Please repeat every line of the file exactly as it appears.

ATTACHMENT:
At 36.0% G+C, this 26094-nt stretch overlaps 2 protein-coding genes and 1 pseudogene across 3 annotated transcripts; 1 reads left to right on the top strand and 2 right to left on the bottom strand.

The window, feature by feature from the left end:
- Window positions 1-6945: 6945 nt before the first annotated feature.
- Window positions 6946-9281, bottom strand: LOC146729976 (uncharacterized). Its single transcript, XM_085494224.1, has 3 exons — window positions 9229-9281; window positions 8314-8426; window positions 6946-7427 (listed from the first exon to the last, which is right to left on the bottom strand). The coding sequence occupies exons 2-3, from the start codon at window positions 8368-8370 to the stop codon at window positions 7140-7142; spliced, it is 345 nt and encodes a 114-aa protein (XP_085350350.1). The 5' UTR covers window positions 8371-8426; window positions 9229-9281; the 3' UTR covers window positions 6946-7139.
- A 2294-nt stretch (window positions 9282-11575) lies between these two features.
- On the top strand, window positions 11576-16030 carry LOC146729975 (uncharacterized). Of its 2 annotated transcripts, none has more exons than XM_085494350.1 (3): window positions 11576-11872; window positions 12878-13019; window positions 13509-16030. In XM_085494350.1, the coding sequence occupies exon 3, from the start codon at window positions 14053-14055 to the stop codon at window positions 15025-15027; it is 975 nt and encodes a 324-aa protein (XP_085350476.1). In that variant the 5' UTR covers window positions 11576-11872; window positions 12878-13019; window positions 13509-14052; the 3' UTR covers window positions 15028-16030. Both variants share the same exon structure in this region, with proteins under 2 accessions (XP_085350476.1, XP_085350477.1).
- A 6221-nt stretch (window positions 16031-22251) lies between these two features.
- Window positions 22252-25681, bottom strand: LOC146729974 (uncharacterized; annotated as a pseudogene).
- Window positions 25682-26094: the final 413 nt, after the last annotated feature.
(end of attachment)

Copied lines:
At 36.0% G+C, this 26094-nt stretch overlaps 2 protein-coding genes and 1 pseudogene across 3 annotated transcripts; 1 reads left to right on the top strand and 2 right to left on the bottom strand.

The window, feature by feature from the left end:
- Window positions 1-6945: 6945 nt before the first annotated feature.
- Window positions 6946-9281, bottom strand: LOC146729976 (uncharacterized). Its single transcript, XM_085494224.1, has 3 exons — window positions 9229-9281; window positions 8314-8426; window positions 6946-7427 (listed from the first exon to the last, which is right to left on the bottom strand). The coding sequence occupies exons 2-3, from the start codon at window positions 8368-8370 to the stop codon at window positions 7140-7142; spliced, it is 345 nt and encodes a 114-aa protein (XP_085350350.1). The 5' UTR covers window positions 8371-8426; window positions 9229-9281; the 3' UTR covers window positions 6946-7139.
- A 2294-nt stretch (window positions 9282-11575) lies between these two features.
- On the top strand, window positions 11576-16030 carry LOC146729975 (uncharacterized). Of its 2 annotated transcripts, none has more exons than XM_085494350.1 (3): window positions 11576-11872; window positions 12878-13019; window positions 13509-16030. In XM_085494350.1, the coding sequence occupies exon 3, from the start codon at window positions 14053-14055 to the stop codon at window positions 15025-15027; it is 975 nt and encodes a 324-aa protein (XP_085350476.1). In that variant the 5' UTR covers window positions 11576-11872; window positions 12878-13019; window positions 13509-14052; the 3' UTR covers window positions 15028-16030. Both variants share the same exon structure in this region, with proteins under 2 accessions (XP_085350476.1, XP_085350477.1).
- A 6221-nt stretch (window positions 16031-22251) lies between these two features.
- Window positions 22252-25681, bottom strand: LOC146729974 (uncharacterized; annotated as a pseudogene).
- Window positions 25682-26094: the final 413 nt, after the last annotated feature.